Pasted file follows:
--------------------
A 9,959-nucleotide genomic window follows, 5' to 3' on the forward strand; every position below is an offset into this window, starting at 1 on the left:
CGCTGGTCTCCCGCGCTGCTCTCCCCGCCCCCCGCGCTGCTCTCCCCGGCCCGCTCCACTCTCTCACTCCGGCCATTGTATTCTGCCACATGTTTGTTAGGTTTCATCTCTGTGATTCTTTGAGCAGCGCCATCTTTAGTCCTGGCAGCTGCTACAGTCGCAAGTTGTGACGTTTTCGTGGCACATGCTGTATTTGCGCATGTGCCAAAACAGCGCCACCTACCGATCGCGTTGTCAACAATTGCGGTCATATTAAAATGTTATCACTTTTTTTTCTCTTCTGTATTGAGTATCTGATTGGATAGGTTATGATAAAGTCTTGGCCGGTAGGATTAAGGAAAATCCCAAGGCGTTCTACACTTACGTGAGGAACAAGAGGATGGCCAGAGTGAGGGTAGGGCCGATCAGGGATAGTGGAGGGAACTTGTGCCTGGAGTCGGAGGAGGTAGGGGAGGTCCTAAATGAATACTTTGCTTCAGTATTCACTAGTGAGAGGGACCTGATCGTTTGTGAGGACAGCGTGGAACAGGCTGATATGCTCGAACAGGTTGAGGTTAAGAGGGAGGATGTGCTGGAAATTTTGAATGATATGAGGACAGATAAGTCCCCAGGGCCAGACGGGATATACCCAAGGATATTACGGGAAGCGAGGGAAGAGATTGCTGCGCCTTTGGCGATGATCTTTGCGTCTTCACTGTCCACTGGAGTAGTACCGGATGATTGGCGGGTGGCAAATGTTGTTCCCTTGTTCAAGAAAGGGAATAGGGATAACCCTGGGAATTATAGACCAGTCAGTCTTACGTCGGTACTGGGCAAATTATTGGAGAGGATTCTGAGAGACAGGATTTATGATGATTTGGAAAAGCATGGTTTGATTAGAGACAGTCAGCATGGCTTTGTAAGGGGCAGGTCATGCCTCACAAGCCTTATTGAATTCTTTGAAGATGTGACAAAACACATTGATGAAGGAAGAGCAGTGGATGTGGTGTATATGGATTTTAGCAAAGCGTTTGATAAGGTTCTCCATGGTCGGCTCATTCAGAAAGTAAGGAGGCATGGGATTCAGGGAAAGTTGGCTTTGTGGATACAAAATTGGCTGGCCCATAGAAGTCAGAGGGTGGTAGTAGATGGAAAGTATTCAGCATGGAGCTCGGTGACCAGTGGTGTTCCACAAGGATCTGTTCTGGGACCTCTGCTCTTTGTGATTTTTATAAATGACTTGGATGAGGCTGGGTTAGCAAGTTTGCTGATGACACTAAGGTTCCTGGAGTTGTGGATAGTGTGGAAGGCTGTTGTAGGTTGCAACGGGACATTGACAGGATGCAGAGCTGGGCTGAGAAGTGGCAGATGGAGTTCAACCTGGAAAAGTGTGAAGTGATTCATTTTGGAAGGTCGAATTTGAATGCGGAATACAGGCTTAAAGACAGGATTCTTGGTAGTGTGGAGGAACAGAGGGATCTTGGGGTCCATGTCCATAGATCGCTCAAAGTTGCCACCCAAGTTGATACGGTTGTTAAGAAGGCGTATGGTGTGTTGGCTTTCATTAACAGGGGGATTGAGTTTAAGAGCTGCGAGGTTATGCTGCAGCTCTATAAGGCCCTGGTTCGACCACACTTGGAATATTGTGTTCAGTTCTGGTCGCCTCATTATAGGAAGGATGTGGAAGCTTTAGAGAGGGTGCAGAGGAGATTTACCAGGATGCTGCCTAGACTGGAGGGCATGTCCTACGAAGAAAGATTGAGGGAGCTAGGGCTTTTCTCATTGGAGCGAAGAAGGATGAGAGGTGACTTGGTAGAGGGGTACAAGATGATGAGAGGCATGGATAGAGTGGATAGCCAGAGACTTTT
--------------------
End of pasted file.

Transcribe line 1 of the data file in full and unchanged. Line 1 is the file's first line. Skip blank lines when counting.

A 9,959-nucleotide genomic window follows, 5' to 3' on the forward strand; every position below is an offset into this window, starting at 1 on the left: